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Cablegate: East Java Elections Commission: Electoral Politics and Mud

VZCZCXRO6278
RR RUEHCHI RUEHCN RUEHDT RUEHHM
DE RUEHJS #0067/01 3060936
ZNR UUUUU ZZH
R 020936Z NOV 07
FM AMCONSUL SURABAYA
TO RUEHC/SECSTATE WASHDC 0096
INFO RUEHZS/ASSOCIATION OF SOUTHEAST ASIAN NATIONS
RUEHBY/AMEMBASSY CANBERRA 0037
RUEHJA/AMEMBASSY JAKARTA 0088
RUEHPB/AMEMBASSY PORT MORESBY 0011
RUEHJS/AMCONSUL SURABAYA 0098
RUEHKO/AMEMBASSY TOKYO 0014
RUEHC/USAID WASHDC
RHHMUNA/USPACOM HONOLULU HI
RUEHWL/AMEMBASSY WELLINGTON 0035

UNCLAS SECTION 01 OF 02 SURABAYA 000067

SIPDIS

SENSITIVE
SIPDIS

DEPT FOR USAID
DEPT FOR EAP/MTS AND EB/ESC/IEC
DEPT FOR DS/IP/EAP
DOE FOR CUTLER/PI-32 AND NAKANO/PI-42
COMMERCE FOR USDOC 4430

E.O. 12958: N/A
TAGS: ECON ENIV EPET ELAB ENRG PGOV ASEC ID EAID
SUBJECT: EAST JAVA ELECTIONS COMMISSION: ELECTORAL POLITICS AND MUD

REF: SURABAYA 66 (AND PREVIOUS)

SURABAYA 00000067 001.2 OF 002


This message is sensitive but unclassified. Please protect
accordingly.

1. (SBU) Summary: On October 31, Consulate General Surabaya
Pol/Econ Officer and Pol/Econ Assistant met with East Java
Provincial Election Commission (KPU) officials. They expressed
concern that the mud flow disaster in Porong could affect
election logistics for vast areas of East Java. The highway and
rail lines linking east to western East Java Province encounter
a choke point at the town of Porong. While the mud flow itself
routinely causes delays, a greater concern is targeted protests
by local residents holding ballot boxes hostage along the way.
Elections officials also described the procedural challenges of
registering a scattered refugee population and requested U.S.
help in automating provincial vote counting. End Summary

2. (SBU) During an October 31 meeting, KPU officials expressed
concern that the mud flow disaster would have a disastrous
impact on election logistics, both in the registration of voters
and in the counting of ballots. KPU officials told us that due
to the inundation of local village registrars' offices by the
mud, vital records needed to prove residence were lost. While
procedures exist to produce new documentation, there is no clear
systematic means of contacting former residents, since a new
voter registration list must be made for each local election
under the election law. Not only are most of mudflow victims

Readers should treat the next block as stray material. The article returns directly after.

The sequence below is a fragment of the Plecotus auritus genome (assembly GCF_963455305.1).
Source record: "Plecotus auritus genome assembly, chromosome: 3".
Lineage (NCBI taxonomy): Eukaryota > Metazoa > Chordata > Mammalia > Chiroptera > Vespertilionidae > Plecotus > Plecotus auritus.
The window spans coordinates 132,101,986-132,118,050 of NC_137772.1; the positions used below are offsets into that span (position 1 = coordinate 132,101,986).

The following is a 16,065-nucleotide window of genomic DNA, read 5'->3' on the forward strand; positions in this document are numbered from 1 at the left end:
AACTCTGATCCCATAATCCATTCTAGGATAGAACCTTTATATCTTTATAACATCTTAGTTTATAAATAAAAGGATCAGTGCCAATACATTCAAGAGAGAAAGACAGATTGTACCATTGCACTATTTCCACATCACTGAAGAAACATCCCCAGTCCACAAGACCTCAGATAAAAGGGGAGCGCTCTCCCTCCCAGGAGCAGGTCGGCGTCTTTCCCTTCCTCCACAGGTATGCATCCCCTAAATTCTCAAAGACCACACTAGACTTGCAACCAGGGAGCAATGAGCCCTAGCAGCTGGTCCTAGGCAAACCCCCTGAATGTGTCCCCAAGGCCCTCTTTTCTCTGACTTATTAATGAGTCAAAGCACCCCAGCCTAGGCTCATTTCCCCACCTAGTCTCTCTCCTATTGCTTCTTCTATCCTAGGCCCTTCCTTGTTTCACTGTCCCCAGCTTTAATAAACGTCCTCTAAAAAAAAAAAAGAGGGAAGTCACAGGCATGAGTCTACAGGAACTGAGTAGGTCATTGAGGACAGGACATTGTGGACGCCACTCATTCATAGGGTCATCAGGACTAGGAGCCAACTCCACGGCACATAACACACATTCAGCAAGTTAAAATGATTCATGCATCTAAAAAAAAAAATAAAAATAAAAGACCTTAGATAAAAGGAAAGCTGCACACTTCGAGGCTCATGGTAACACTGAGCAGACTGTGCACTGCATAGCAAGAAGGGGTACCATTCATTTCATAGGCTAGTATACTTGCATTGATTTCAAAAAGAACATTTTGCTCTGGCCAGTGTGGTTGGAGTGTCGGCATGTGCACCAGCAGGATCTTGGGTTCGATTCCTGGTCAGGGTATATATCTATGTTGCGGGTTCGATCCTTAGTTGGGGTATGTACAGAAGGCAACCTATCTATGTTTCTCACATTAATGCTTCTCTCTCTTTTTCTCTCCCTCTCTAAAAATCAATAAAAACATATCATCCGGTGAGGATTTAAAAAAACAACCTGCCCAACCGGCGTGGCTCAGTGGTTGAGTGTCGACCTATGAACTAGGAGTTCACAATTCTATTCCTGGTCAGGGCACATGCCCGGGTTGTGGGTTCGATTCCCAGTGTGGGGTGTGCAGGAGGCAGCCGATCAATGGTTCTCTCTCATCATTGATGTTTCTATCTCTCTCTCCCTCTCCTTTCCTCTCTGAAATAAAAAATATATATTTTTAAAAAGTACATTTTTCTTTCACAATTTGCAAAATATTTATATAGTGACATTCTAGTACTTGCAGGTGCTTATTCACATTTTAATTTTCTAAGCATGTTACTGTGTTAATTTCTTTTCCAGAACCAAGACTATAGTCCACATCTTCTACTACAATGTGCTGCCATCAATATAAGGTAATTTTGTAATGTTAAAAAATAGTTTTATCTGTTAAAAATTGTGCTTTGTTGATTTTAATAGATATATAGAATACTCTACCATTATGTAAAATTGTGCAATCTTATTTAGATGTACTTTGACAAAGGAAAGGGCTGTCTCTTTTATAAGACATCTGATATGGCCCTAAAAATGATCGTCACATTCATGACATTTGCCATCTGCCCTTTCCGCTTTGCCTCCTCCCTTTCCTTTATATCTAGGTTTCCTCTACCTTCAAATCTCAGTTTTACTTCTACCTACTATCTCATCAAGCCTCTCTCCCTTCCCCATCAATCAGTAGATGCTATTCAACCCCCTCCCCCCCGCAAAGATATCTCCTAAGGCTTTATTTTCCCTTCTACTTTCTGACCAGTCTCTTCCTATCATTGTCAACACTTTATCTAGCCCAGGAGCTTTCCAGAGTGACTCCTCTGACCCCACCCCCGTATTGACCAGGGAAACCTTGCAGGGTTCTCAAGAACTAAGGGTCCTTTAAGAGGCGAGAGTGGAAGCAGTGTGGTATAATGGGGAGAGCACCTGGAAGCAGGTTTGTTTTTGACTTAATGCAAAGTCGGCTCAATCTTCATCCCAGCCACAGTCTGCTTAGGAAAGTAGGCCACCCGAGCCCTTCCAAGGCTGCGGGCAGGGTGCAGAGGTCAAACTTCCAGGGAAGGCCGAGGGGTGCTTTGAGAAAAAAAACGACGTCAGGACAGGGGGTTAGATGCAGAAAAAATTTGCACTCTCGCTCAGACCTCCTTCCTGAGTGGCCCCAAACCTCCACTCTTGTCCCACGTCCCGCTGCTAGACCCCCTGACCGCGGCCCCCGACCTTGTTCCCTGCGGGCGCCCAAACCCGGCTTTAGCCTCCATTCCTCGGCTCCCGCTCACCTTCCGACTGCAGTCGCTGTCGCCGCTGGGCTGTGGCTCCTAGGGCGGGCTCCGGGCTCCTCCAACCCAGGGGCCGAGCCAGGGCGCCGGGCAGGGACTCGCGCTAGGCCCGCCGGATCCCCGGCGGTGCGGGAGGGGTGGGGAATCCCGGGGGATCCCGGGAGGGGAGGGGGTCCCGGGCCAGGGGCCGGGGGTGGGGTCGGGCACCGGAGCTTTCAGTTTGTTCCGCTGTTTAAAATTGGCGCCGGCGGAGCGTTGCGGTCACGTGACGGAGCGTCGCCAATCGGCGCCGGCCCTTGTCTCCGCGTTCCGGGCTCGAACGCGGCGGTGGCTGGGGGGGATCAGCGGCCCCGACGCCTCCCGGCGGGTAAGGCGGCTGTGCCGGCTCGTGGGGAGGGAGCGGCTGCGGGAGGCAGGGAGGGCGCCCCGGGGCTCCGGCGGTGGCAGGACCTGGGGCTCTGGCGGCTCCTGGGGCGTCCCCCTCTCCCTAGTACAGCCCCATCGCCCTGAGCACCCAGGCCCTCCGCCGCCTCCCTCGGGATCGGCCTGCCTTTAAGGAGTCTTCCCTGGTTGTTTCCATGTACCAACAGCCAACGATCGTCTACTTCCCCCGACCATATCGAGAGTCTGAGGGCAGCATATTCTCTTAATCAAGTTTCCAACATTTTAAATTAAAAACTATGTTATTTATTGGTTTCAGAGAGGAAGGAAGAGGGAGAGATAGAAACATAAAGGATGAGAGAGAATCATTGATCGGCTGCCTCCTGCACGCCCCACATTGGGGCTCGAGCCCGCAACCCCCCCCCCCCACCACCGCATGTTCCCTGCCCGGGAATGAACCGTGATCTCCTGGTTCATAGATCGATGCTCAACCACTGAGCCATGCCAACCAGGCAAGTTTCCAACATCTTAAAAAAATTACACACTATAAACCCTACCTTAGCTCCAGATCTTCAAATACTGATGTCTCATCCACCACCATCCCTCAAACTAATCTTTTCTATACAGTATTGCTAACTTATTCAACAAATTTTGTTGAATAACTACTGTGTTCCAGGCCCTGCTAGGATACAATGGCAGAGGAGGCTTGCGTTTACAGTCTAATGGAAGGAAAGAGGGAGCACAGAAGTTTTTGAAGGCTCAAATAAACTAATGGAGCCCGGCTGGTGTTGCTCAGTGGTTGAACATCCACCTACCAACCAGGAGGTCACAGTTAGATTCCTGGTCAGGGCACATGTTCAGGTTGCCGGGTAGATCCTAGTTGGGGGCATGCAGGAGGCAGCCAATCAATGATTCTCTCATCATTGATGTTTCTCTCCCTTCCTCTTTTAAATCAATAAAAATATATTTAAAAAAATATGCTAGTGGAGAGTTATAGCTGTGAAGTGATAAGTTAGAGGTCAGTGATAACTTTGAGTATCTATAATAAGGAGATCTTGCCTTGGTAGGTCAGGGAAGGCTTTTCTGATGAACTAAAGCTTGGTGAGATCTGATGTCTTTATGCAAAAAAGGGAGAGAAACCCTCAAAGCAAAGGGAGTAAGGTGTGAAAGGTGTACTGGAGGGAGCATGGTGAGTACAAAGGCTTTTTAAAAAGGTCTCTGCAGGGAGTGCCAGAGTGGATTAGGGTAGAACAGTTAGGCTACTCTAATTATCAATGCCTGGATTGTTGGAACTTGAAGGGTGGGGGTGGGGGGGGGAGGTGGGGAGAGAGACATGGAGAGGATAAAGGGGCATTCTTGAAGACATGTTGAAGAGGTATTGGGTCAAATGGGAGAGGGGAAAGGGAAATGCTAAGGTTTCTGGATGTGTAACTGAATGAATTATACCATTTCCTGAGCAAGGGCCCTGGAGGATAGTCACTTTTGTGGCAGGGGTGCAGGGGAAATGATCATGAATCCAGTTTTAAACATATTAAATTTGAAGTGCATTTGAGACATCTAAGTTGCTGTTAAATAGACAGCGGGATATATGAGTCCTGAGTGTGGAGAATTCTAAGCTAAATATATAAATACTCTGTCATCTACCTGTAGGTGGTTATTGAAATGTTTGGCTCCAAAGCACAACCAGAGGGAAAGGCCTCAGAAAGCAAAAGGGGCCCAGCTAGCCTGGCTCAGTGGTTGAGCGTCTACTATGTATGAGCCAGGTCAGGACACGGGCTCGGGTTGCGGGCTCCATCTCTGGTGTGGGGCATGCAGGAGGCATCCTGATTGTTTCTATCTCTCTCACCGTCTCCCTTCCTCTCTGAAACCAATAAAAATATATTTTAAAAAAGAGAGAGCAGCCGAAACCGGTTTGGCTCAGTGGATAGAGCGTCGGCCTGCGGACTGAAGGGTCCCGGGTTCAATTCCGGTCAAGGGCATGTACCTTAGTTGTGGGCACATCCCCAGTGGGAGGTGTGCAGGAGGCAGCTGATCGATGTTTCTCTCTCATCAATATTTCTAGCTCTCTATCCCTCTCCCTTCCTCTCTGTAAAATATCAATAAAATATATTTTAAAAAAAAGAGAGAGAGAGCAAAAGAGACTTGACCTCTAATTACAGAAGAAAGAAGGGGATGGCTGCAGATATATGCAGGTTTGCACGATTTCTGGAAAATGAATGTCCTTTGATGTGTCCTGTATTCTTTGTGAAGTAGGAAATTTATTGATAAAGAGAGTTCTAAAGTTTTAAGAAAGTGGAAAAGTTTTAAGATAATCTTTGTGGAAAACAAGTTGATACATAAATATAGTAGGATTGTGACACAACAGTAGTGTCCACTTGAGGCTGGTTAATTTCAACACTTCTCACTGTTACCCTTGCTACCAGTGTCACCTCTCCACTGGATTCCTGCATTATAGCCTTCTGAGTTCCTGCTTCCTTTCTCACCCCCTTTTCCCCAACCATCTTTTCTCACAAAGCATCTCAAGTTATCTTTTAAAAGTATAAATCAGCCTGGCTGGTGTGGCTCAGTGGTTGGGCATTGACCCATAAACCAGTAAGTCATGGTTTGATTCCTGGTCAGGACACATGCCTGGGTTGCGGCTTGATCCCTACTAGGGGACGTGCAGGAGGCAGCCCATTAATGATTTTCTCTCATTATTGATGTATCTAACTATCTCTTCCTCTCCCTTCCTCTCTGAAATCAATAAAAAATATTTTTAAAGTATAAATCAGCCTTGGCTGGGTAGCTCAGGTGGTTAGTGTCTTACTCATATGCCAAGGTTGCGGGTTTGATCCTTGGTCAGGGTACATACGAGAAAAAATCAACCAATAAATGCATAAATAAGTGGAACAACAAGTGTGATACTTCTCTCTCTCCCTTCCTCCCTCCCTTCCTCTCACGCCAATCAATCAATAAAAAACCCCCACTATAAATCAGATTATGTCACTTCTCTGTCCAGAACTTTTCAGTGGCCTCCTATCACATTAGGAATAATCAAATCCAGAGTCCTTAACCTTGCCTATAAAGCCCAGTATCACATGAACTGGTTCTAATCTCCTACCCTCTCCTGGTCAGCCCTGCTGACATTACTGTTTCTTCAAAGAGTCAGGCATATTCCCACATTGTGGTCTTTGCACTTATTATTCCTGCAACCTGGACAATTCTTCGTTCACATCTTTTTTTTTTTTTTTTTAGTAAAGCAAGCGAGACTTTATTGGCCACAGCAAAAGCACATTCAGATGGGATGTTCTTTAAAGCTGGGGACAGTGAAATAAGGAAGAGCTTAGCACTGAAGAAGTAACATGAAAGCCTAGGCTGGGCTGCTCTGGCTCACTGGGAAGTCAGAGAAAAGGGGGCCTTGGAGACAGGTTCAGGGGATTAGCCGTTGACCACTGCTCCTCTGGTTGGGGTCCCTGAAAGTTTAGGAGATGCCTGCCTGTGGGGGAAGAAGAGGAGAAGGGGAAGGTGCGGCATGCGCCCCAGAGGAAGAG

widely scattered, many are also fearful of losing their right to
compensation for their losses by registering elsewhere. KPU
officials explained that mud victims could reregister to vote in
their new homes, but most do not for fear of losing proof of
their former residence. The residence card (or KTP) showing an
address now buried under mud is the only evidence many displaced
residents have to prove their entitlement to future
compensation. While the KTP is sufficient proof of identity in
national elections, in provincial elections the voter must have
proof of local residence and a new voter registration card.

3. (SBU) KPU officials estimated that the number of voters from
mud-flow affected areas (excluding the victims of recent dyke
collapses) is around 45,000 (reftel). The East Java KPU has two
proposals to handle the problem of registration. First, asking
the residents to gather in a district to be registered together
as a notional village. Or, all victims could be called to
gather in one place and undergo verification of eligibility.
There is no basis in election law to justify either solution,
however. The KPU requires a new legal umbrella in order to
avoid controversy after the 2008 election.

4. (SBU) The deadline for promised compensation payments for
mud flow victims is fast approaching. Lapindo must fulfill its
obligation to pay the remaining 80% of the emergency leasing
support before May 2008, the second anniversary of the disaster.
The East Java gubernatorial election is planned for July 2008.
If Lapindo fails to make good on its pledge for compensation,
KPU officials believe that thousands of mudflow victims will
hold massive demonstrations and block the main roads Surabaya
and Sidoarjo with cities to the South and East. A similar
demonstration occurred for three full days last year and traffic
came to a complete halt. If history is repeated, distribution
of blank ballots in advance of the election and the return of
completed ballots after the election would be disrupted.

Request for USG Assistance
----------------------------------

5. (SBU) KPU officials estimated that they will oversee 65,000
polling booths, and facilitate the voting of approximately 29.4
million voters during the East Java gubernatorial election.
Officials told us that distribution and logistics hamper their
efforts even in the best of circumstances; many polling places
are so remote that it can take up to a week to reach. In the
past, the state energy company Pertamina assisted with shipping
the ballots. KPU officials are considering requesting
assistance from the Indonesian Navy to reach outlying islands.
A planned transition from manual to machine counted ballots
cannot be made due to a lack of legal foundation. KPU official
Arif Budiman asked whether the U.S. Government could help East
Java KPU computerize vote counting. Budiman also noted that the

SURABAYA 00000067 002.2 OF 002


Japanese Government helped Indonesia in the 2004 national
elections by providing ballot boxes, but only 80% of them can be
re-used.
MCCLELLAND

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